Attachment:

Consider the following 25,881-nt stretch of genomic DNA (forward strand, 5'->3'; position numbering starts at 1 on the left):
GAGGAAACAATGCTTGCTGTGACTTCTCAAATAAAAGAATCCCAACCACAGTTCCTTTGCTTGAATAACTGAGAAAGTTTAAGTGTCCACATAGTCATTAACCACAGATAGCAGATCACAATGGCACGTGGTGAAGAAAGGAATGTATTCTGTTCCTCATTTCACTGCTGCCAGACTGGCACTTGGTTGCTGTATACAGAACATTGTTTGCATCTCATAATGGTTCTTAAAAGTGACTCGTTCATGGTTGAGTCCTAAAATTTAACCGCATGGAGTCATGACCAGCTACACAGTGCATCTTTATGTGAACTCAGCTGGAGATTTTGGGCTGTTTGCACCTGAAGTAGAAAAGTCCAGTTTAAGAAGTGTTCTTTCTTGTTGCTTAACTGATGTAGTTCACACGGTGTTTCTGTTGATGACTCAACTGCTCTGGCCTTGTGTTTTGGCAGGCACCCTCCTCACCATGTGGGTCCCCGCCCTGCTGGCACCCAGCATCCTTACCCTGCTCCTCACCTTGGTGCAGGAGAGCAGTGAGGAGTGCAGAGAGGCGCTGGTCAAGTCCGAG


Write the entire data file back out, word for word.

Consider the following 25,881-nt stretch of genomic DNA (forward strand, 5'->3'; position numbering starts at 1 on the left):
GAGGAAACAATGCTTGCTGTGACTTCTCAAATAAAAGAATCCCAACCACAGTTCCTTTGCTTGAATAACTGAGAAAGTTTAAGTGTCCACATAGTCATTAACCACAGATAGCAGATCACAATGGCACGTGGTGAAGAAAGGAATGTATTCTGTTCCTCATTTCACTGCTGCCAGACTGGCACTTGGTTGCTGTATACAGAACATTGTTTGCATCTCATAATGGTTCTTAAAAGTGACTCGTTCATGGTTGAGTCCTAAAATTTAACCGCATGGAGTCATGACCAGCTACACAGTGCATCTTTATGTGAACTCAGCTGGAGATTTTGGGCTGTTTGCACCTGAAGTAGAAAAGTCCAGTTTAAGAAGTGTTCTTTCTTGTTGCTTAACTGATGTAGTTCACACGGTGTTTCTGTTGATGACTCAACTGCTCTGGCCTTGTGTTTTGGCAGGCACCCTCCTCACCATGTGGGTCCCCGCCCTGCTGGCACCCAGCATCCTTACCCTGCTCCTCACCTTGGTGCAGGAGAGCAGTGAGGAGTGCAGAGAGGCGCTGGTCAAGTCCGAG